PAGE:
Loaded language: Fragility

This week my second excursion into the powerful world of language and phrases. Once again I’ll be exploring a term or phrase that I think is misunderstood or wilfully misconstrued. So let’s talk about fragility and I’ll start with a definition.

fragility: the quality of being delicate or vulnerable

There is an irony in this definition as often those displaying fragility are not actually the vulnerable ones but the conversation, action or situation makes them perceive that they are in a vulnerable position. At its worst fragility, can be shrouded in gaslighting – but that’s a term for another day…

So what is fragility in the world of inclusion and what impact does it have? What I have seen is an individual or an under represented group raising concern about their experience or how they are being treated. Author Robin DiAngelo first coined the phrase ‘White Fragility’ in the title of her 2018 book. However, the fragility I see extends beyond matters of race and covers all under represented groups. This is how I see it show up.

  • It is in part a denial of someone’s lived experience
  • It is a defensive position that fails to, or refuses to, acknowledge how you may have benefited from existing social structures and hierarchies
  • A negative reaction to any strong terms that are used to describe that experience
  • A rejection of ownership of being complicit in the problem, leading to centering the feelings and emotions of the individual from the ‘majority’ group at the expense of the individual from the under represented group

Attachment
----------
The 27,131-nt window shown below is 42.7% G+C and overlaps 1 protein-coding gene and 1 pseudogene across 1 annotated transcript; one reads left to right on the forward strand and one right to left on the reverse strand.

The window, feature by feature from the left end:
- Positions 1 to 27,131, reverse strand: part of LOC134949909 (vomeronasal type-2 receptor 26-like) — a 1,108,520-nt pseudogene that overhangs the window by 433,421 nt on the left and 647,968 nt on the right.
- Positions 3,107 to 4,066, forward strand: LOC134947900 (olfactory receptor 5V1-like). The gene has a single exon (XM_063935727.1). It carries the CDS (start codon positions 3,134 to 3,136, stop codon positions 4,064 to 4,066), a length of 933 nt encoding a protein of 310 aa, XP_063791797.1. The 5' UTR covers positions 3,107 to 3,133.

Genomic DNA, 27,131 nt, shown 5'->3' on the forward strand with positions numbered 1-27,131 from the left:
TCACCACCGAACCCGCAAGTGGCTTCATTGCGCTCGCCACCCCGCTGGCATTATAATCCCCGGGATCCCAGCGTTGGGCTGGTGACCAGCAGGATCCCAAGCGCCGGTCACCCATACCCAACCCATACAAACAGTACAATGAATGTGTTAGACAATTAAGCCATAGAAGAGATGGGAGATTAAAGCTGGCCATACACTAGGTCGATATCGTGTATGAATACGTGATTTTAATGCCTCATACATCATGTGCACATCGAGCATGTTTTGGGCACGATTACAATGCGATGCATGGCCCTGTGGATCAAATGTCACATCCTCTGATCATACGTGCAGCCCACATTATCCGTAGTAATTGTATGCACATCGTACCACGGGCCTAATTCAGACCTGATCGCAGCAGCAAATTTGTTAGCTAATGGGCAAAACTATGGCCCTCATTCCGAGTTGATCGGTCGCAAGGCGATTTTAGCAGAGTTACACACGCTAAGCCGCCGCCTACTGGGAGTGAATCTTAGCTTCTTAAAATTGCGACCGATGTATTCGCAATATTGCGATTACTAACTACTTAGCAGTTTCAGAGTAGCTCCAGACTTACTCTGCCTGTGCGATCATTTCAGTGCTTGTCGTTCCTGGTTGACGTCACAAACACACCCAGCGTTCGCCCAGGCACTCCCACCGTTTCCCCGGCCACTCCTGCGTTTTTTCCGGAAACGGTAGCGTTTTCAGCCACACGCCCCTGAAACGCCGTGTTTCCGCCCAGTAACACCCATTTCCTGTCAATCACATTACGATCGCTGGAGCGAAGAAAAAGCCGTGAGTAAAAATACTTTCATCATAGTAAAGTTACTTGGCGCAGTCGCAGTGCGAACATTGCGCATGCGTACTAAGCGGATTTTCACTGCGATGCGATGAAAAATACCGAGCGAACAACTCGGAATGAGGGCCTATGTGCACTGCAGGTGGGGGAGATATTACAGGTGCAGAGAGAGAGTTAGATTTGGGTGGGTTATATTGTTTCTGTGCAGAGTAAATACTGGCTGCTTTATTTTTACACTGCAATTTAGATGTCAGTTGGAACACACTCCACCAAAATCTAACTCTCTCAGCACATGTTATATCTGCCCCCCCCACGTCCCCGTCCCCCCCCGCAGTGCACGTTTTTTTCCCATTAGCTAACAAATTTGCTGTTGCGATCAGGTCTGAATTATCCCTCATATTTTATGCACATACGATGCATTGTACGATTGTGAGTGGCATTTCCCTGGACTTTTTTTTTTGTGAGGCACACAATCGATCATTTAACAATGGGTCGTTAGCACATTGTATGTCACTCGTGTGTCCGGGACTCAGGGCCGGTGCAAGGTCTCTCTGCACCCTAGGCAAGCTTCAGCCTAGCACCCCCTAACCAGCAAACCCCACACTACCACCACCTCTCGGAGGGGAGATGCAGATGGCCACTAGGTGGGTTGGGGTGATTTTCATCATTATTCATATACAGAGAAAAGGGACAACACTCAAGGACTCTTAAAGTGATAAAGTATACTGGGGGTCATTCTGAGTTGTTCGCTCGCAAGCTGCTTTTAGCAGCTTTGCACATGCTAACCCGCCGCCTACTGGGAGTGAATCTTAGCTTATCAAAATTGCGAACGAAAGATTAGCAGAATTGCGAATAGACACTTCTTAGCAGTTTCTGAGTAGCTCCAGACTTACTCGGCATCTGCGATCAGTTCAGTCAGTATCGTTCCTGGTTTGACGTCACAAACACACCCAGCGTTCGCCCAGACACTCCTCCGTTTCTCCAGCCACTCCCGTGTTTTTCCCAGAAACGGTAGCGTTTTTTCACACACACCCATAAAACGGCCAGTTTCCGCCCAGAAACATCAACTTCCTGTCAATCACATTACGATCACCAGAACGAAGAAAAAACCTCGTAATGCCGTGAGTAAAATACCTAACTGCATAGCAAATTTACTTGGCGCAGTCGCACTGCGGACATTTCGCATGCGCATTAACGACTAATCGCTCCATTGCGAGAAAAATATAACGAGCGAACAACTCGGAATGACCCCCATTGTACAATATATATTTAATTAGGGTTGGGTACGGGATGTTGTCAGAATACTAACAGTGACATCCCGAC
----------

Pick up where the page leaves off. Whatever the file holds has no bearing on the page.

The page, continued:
I’ll give you an example. An employee goes to speak to their boss about their experience of racism, homophobia, sexism, ableism in the work place. The boss starts off with a couple of gaslighting blows: asking them questions such as are you sure that is what was intended? They then move on to say that the terms the employee is using to describe the event are potentially overinflating the problem “I’m not sure I would say that was racist” or “those are really strong terms to describe that”. Then comes the fragility gut punch “I’ve been trying really hard to improve things for the team here” or “I’ve introduced policies and processes and we’ve given everyone training” a defensive reaction that centres themselves as the innocent victim in all of this.

This is painful to hear when you’ve experienced trauma. It is hard enough to muster the courage to share but your overriding hope is that your experience will be acknowledged, you will feel heard and your manager / the organisation will take action. It is not ok to have to fight your corner. It is not ok to be compelled to explain that you did experience racism, sexism, ableism or homophobia. It is not ok to have argue that the training hasn’t gone far enough, the revised policies aren’t working or that the organisation has to work harder to embed meaningful sustainable change. And it is definitely not ok for the conversation to become centred on the manager’s emotions and not the employees.

If you are the manager or leader in this scenario I understand how daunting, nerve wracking and challenging leading for this work can be for you, especially if you have minimal lived experience that you can draw on. Humility and curiosity are your strengths here. Listen to understand, be open to reviewing or revising your interventions and be brave enough to take action to support your under represented colleagues. If you can tap into your fragility but use it as a warning system rather than a response mechanism it could aid your work to being a better ally and inclusive leader.

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